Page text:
My wife is a nurse and I’ve often fussed with her about how inaccurate medical records can be. She doesn’t disagree with the general poor condition of medical records, but offered up the medical community’s offense as their defense.
When she was still in school and in every hospital and clinic she’s worked in they’ve drilled into her, “if it isn’t written down, it didn’t happen”. So in other words, don’t tell me you gave that person 100mg of such and such unless it’s also in their chart or medical record. Otherwise it didn’t happen.
This CYA approach is just prudent behavior, but unfortunately it has another side to it, “if it’s written down then it did happen”. Yah, OK, so what’s wrong with that? Well, what’s wrong with that is that if the information isn’t transcribed correctly or if it’s inaccurate or if it happens to just be what came out of the wandering mind of some shrink, er, sorry, doctor of psychiatry, then it’s there for every insurance company or future doctor to misconstrue.
I know that in the life insurance business if there is something in the medical records then it is considered to be the gospel truth unless it is over ridden by some other information also in the records. The client can fuss and argue that the information is just not accurate, but unless they can produce something to the contrary, it remains true and can and will be used against you in underwriting.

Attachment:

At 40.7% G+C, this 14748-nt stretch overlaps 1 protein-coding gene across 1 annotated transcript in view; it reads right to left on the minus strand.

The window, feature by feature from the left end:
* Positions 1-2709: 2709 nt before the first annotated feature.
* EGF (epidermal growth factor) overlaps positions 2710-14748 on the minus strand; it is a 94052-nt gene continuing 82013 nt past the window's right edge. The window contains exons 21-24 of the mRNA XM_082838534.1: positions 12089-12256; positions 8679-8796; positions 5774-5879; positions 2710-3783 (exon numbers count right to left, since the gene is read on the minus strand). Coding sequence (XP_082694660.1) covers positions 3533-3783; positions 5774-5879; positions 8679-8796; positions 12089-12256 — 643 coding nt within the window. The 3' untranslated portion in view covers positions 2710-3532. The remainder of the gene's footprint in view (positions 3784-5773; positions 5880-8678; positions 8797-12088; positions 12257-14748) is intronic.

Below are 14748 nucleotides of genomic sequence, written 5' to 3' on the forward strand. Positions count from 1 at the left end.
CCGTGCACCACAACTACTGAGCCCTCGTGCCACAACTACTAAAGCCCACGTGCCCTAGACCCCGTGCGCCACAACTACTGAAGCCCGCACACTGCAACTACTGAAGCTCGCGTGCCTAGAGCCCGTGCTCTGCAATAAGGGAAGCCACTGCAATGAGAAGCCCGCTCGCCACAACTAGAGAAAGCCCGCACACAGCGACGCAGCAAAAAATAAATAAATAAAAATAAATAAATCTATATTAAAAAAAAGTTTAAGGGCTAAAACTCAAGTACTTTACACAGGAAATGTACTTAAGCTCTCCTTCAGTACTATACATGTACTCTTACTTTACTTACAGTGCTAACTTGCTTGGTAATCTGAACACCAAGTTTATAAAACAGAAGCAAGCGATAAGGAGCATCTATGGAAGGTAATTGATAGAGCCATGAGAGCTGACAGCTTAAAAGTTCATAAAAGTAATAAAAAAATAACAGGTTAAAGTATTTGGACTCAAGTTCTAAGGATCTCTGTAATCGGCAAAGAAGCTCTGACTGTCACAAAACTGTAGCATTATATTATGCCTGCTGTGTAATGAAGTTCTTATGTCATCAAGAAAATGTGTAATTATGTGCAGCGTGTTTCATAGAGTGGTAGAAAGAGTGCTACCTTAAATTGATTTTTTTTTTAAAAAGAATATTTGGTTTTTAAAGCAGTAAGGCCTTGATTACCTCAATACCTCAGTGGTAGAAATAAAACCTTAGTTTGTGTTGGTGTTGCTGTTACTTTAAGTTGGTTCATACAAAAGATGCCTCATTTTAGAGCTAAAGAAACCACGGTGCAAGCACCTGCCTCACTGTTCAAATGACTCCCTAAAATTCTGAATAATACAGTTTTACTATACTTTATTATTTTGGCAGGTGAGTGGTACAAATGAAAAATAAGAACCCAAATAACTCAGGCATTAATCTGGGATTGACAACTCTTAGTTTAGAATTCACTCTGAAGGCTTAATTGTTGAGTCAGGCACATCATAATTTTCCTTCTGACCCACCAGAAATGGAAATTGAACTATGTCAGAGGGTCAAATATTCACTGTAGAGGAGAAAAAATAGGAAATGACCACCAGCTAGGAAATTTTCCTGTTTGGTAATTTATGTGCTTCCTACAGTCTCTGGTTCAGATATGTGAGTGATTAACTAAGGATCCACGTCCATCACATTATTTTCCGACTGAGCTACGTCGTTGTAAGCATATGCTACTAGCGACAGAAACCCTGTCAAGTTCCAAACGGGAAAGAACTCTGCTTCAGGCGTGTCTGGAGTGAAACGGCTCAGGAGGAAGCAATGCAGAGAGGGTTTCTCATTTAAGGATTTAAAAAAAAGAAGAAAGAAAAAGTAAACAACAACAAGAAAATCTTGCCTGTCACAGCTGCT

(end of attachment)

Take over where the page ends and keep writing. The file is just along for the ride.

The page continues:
So a couple of things. First, insist on the right to review your medical records annually. For a lot of you this may mean reading one page and moving on. For many it will mean reading through 50 or more pages. If something is in error, bring it up to the doctor immediately and insist on an entry in your record acknowledging the error and correcting the information.
If you have a lot going on medically you might consider asking for the right to review notes before they are entered into your record. Catching an error when it is fresh is much easier to deal with.
Second, just answer the questions and don’t delve into story telling. They will write down everything you say.
Errors in medical records keep people from getting insurance they need, completely sometimes and other times just not in a timely manner. Everyone makes a big deal about checking your credit report, and you probably should, but consider the damage that can be done by medical records and give the same weight to monitoring them.
Bottom line. For better or worse, you are what’s in your medical records according to life insurance underwriters. Know what’s there and avoid nasty surprises like being declined.